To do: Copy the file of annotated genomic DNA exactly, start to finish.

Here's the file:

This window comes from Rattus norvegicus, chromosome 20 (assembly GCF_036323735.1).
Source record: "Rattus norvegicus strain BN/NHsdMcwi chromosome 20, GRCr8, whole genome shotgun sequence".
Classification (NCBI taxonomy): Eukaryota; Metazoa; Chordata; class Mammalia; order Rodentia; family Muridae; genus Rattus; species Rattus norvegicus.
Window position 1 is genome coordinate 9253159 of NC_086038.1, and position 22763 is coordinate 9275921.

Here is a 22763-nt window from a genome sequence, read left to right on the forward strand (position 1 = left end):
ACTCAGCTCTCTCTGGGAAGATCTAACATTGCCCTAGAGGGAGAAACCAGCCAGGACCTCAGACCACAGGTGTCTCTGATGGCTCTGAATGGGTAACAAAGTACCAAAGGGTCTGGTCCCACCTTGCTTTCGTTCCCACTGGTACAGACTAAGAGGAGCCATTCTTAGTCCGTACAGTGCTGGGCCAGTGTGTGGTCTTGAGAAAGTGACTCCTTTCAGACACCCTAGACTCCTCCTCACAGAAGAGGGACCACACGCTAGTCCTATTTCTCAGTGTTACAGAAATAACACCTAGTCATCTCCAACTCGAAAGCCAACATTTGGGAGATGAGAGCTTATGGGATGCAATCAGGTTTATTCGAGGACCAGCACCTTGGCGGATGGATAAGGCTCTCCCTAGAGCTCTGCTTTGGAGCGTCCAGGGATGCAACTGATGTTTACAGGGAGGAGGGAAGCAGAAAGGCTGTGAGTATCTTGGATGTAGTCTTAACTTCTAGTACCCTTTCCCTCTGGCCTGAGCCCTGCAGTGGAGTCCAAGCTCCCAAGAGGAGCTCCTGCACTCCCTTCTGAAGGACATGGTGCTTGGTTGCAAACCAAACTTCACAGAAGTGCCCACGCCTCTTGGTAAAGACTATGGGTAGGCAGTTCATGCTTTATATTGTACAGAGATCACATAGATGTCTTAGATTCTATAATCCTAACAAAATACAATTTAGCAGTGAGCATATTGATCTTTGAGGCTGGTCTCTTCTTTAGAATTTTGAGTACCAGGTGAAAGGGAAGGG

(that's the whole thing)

This window comes from Rattus norvegicus, chromosome 20 (assembly GCF_036323735.1).
Source record: "Rattus norvegicus strain BN/NHsdMcwi chromosome 20, GRCr8, whole genome shotgun sequence".
Classification (NCBI taxonomy): Eukaryota; Metazoa; Chordata; class Mammalia; order Rodentia; family Muridae; genus Rattus; species Rattus norvegicus.
Window position 1 is genome coordinate 9253159 of NC_086038.1, and position 22763 is coordinate 9275921.

Here is a 22763-nt window from a genome sequence, read left to right on the forward strand (position 1 = left end):
ACTCAGCTCTCTCTGGGAAGATCTAACATTGCCCTAGAGGGAGAAACCAGCCAGGACCTCAGACCACAGGTGTCTCTGATGGCTCTGAATGGGTAACAAAGTACCAAAGGGTCTGGTCCCACCTTGCTTTCGTTCCCACTGGTACAGACTAAGAGGAGCCATTCTTAGTCCGTACAGTGCTGGGCCAGTGTGTGGTCTTGAGAAAGTGACTCCTTTCAGACACCCTAGACTCCTCCTCACAGAAGAGGGACCACACGCTAGTCCTATTTCTCAGTGTTACAGAAATAACACCTAGTCATCTCCAACTCGAAAGCCAACATTTGGGAGATGAGAGCTTATGGGATGCAATCAGGTTTATTCGAGGACCAGCACCTTGGCGGATGGATAAGGCTCTCCCTAGAGCTCTGCTTTGGAGCGTCCAGGGATGCAACTGATGTTTACAGGGAGGAGGGAAGCAGAAAGGCTGTGAGTATCTTGGATGTAGTCTTAACTTCTAGTACCCTTTCCCTCTGGCCTGAGCCCTGCAGTGGAGTCCAAGCTCCCAAGAGGAGCTCCTGCACTCCCTTCTGAAGGACATGGTGCTTGGTTGCAAACCAAACTTCACAGAAGTGCCCACGCCTCTTGGTAAAGACTATGGGTAGGCAGTTCATGCTTTATATTGTACAGAGATCACATAGATGTCTTAGATTCTATAATCCTAACAAAATACAATTTAGCAGTGAGCATATTGATCTTTGAGGCTGGTCTCTTCTTTAGAATTTTGAGTACCAGGTGAAAGGGAAGGG